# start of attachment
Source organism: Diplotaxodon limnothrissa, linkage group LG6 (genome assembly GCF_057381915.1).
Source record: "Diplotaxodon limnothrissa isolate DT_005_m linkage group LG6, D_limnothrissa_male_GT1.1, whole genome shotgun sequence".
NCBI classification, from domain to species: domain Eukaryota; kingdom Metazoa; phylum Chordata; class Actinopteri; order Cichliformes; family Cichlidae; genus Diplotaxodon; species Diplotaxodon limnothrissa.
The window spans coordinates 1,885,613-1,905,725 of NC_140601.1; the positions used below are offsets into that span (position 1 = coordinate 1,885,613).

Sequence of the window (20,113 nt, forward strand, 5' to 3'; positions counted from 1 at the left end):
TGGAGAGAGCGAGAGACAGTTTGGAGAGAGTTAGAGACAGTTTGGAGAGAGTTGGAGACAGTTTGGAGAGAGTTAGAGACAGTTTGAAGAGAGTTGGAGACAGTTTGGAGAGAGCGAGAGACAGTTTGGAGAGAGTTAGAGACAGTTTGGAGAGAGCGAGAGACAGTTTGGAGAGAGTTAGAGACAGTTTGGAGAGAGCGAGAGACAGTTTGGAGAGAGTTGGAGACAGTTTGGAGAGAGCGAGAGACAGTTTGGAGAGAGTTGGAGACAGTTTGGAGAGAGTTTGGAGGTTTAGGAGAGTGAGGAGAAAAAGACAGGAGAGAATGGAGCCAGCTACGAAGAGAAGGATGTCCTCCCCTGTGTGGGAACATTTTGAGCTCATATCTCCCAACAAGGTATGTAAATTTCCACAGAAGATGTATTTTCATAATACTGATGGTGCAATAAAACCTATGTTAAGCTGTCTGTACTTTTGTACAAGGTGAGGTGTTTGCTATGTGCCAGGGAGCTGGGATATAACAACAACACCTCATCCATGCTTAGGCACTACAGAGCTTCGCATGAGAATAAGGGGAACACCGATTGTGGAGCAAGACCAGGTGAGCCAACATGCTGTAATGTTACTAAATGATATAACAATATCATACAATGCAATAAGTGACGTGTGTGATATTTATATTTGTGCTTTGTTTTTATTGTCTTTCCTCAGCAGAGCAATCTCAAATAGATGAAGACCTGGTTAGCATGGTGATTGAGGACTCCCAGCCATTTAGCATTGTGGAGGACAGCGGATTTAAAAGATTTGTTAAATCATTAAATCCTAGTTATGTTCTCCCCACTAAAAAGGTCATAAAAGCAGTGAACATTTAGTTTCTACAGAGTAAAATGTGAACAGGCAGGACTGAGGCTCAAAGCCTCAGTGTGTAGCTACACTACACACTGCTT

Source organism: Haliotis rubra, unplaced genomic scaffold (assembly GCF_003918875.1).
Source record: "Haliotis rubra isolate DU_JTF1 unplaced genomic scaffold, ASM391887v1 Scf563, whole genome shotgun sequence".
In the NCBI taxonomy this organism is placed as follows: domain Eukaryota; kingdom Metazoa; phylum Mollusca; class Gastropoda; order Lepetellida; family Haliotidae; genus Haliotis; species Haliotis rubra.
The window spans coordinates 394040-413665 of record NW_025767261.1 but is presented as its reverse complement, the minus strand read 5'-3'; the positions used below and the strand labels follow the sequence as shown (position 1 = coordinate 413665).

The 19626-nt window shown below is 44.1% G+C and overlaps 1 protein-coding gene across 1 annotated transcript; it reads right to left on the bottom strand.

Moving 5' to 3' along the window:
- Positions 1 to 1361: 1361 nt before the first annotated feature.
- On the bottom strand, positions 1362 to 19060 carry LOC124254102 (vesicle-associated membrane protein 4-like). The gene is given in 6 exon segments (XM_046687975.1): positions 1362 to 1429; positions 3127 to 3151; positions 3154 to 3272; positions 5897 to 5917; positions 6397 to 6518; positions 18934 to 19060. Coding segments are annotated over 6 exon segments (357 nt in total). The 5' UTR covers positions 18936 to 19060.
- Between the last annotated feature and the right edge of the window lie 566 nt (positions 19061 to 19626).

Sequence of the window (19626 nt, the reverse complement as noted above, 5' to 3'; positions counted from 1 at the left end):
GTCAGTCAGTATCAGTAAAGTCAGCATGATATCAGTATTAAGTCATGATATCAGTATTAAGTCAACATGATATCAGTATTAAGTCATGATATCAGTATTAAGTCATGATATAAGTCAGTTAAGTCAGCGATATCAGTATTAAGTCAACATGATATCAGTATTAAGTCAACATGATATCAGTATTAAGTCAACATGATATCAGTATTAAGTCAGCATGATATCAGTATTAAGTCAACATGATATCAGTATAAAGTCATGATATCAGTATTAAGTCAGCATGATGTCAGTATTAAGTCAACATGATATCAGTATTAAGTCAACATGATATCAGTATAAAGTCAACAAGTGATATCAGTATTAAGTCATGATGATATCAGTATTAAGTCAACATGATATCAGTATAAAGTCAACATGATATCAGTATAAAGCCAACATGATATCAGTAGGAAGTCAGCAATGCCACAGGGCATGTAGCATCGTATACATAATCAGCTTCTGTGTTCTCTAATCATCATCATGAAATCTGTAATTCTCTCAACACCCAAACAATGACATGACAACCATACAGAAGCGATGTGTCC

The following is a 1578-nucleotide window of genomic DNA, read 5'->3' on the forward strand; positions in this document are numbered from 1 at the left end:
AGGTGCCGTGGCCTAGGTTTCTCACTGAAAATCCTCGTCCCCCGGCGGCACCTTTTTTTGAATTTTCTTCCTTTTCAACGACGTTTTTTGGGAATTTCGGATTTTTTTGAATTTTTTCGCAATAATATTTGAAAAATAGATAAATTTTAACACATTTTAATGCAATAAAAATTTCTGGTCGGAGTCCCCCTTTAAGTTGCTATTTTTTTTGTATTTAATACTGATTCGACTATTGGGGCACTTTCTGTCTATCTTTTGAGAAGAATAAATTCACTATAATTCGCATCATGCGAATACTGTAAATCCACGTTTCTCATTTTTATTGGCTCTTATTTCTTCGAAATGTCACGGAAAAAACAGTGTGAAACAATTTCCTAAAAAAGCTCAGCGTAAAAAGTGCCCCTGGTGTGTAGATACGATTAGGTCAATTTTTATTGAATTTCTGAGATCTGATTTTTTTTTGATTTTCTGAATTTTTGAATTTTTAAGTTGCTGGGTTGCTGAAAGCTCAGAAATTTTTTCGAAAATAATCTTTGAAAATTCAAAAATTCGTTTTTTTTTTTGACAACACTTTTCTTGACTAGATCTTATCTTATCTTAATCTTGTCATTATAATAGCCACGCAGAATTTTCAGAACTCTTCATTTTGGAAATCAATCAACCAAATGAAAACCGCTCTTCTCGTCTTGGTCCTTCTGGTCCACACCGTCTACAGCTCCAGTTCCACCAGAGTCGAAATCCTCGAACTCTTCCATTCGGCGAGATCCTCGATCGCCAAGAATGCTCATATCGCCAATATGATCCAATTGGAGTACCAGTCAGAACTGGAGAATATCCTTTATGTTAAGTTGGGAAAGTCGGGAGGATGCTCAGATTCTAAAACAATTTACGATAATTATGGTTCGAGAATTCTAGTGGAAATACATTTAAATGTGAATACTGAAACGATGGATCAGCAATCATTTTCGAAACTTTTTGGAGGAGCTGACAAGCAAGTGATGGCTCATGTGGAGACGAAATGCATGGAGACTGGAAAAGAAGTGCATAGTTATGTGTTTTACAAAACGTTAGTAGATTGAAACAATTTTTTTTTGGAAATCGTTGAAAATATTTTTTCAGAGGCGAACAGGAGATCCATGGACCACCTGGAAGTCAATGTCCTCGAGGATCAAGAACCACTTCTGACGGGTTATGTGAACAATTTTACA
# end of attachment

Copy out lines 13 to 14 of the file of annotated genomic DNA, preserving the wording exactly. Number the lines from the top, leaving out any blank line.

- Positions 1 to 1361: 1361 nt before the first annotated feature.
- On the bottom strand, positions 1362 to 19060 carry LOC124254102 (vesicle-associated membrane protein 4-like). The gene is given in 6 exon segments (XM_046687975.1): positions 1362 to 1429; positions 3127 to 3151; positions 3154 to 3272; positions 5897 to 5917; positions 6397 to 6518; positions 18934 to 19060. Coding segments are annotated over 6 exon segments (357 nt in total). The 5' UTR covers positions 18936 to 19060.